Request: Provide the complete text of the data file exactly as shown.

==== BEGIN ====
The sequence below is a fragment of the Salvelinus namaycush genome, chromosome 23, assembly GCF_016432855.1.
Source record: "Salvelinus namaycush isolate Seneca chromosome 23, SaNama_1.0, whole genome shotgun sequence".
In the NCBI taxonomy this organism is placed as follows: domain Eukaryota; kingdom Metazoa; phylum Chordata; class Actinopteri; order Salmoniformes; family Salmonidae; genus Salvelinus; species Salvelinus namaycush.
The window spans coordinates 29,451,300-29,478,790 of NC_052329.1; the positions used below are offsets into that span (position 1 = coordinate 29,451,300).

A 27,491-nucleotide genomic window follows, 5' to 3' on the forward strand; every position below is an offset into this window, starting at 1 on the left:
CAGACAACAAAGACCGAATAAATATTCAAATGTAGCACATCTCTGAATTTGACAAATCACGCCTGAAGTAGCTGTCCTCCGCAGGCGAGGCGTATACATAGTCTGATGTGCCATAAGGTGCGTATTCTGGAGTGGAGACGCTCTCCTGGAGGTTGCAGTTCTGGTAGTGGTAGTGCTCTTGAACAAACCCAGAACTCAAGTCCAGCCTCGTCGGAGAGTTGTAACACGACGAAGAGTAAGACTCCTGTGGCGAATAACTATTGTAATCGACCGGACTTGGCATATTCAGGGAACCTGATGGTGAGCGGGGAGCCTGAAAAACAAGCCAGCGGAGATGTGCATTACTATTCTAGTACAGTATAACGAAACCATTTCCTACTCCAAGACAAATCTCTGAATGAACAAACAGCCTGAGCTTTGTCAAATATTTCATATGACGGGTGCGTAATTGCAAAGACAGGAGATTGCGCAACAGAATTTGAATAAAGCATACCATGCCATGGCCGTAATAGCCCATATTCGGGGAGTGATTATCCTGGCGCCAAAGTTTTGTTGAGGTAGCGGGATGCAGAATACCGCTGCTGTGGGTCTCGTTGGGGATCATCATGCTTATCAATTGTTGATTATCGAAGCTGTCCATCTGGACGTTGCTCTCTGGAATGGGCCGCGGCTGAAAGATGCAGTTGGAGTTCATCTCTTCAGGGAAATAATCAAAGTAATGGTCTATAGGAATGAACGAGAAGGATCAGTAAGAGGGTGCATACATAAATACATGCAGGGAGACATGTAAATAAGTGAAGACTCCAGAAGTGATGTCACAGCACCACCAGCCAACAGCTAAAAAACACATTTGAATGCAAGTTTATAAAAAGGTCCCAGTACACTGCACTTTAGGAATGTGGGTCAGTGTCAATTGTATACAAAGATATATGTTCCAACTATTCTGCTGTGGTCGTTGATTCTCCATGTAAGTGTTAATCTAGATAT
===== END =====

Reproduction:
The sequence below is a fragment of the Salvelinus namaycush genome, chromosome 23, assembly GCF_016432855.1.
Source record: "Salvelinus namaycush isolate Seneca chromosome 23, SaNama_1.0, whole genome shotgun sequence".
In the NCBI taxonomy this organism is placed as follows: domain Eukaryota; kingdom Metazoa; phylum Chordata; class Actinopteri; order Salmoniformes; family Salmonidae; genus Salvelinus; species Salvelinus namaycush.
The window spans coordinates 29,451,300-29,478,790 of NC_052329.1; the positions used below are offsets into that span (position 1 = coordinate 29,451,300).

A 27,491-nucleotide genomic window follows, 5' to 3' on the forward strand; every position below is an offset into this window, starting at 1 on the left:
CAGACAACAAAGACCGAATAAATATTCAAATGTAGCACATCTCTGAATTTGACAAATCACGCCTGAAGTAGCTGTCCTCCGCAGGCGAGGCGTATACATAGTCTGATGTGCCATAAGGTGCGTATTCTGGAGTGGAGACGCTCTCCTGGAGGTTGCAGTTCTGGTAGTGGTAGTGCTCTTGAACAAACCCAGAACTCAAGTCCAGCCTCGTCGGAGAGTTGTAACACGACGAAGAGTAAGACTCCTGTGGCGAATAACTATTGTAATCGACCGGACTTGGCATATTCAGGGAACCTGATGGTGAGCGGGGAGCCTGAAAAACAAGCCAGCGGAGATGTGCATTACTATTCTAGTACAGTATAACGAAACCATTTCCTACTCCAAGACAAATCTCTGAATGAACAAACAGCCTGAGCTTTGTCAAATATTTCATATGACGGGTGCGTAATTGCAAAGACAGGAGATTGCGCAACAGAATTTGAATAAAGCATACCATGCCATGGCCGTAATAGCCCATATTCGGGGAGTGATTATCCTGGCGCCAAAGTTTTGTTGAGGTAGCGGGATGCAGAATACCGCTGCTGTGGGTCTCGTTGGGGATCATCATGCTTATCAATTGTTGATTATCGAAGCTGTCCATCTGGACGTTGCTCTCTGGAATGGGCCGCGGCTGAAAGATGCAGTTGGAGTTCATCTCTTCAGGGAAATAATCAAAGTAATGGTCTATAGGAATGAACGAGAAGGATCAGTAAGAGGGTGCATACATAAATACATGCAGGGAGACATGTAAATAAGTGAAGACTCCAGAAGTGATGTCACAGCACCACCAGCCAACAGCTAAAAAACACATTTGAATGCAAGTTTATAAAAAGGTCCCAGTACACTGCACTTTAGGAATGTGGGTCAGTGTCAATTGTATACAAAGATATATGTTCCAACTATTCTGCTGTGGTCGTTGATTCTCCATGTAAGTGTTAATCTAGATAT